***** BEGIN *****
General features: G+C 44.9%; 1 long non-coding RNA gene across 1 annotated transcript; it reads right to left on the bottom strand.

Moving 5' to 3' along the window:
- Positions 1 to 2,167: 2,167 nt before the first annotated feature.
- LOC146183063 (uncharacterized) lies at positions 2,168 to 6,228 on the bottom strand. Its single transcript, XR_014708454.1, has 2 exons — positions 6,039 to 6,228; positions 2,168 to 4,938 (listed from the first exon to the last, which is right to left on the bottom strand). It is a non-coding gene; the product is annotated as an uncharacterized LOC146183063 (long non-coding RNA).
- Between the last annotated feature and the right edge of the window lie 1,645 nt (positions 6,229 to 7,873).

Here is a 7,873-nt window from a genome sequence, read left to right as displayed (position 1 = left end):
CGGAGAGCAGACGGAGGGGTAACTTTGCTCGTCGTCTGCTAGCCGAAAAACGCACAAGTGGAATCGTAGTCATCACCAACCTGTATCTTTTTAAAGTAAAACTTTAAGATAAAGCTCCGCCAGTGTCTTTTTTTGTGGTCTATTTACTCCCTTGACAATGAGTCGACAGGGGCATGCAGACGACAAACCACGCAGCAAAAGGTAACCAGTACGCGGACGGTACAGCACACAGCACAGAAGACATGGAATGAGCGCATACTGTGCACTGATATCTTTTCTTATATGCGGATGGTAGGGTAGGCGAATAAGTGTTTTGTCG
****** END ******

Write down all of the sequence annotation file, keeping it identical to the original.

General features: G+C 44.9%; 1 long non-coding RNA gene across 1 annotated transcript; it reads right to left on the bottom strand.

Moving 5' to 3' along the window:
- Positions 1 to 2,167: 2,167 nt before the first annotated feature.
- LOC146183063 (uncharacterized) lies at positions 2,168 to 6,228 on the bottom strand. Its single transcript, XR_014708454.1, has 2 exons — positions 6,039 to 6,228; positions 2,168 to 4,938 (listed from the first exon to the last, which is right to left on the bottom strand). It is a non-coding gene; the product is annotated as an uncharacterized LOC146183063 (long non-coding RNA).
- Between the last annotated feature and the right edge of the window lie 1,645 nt (positions 6,229 to 7,873).

Here is a 7,873-nt window from a genome sequence, read left to right as displayed (position 1 = left end):
CGGAGAGCAGACGGAGGGGTAACTTTGCTCGTCGTCTGCTAGCCGAAAAACGCACAAGTGGAATCGTAGTCATCACCAACCTGTATCTTTTTAAAGTAAAACTTTAAGATAAAGCTCCGCCAGTGTCTTTTTTTGTGGTCTATTTACTCCCTTGACAATGAGTCGACAGGGGCATGCAGACGACAAACCACGCAGCAAAAGGTAACCAGTACGCGGACGGTACAGCACACAGCACAGAAGACATGGAATGAGCGCATACTGTGCACTGATATCTTTTCTTATATGCGGATGGTAGGGTAGGCGAATAAGTGTTTTGTCG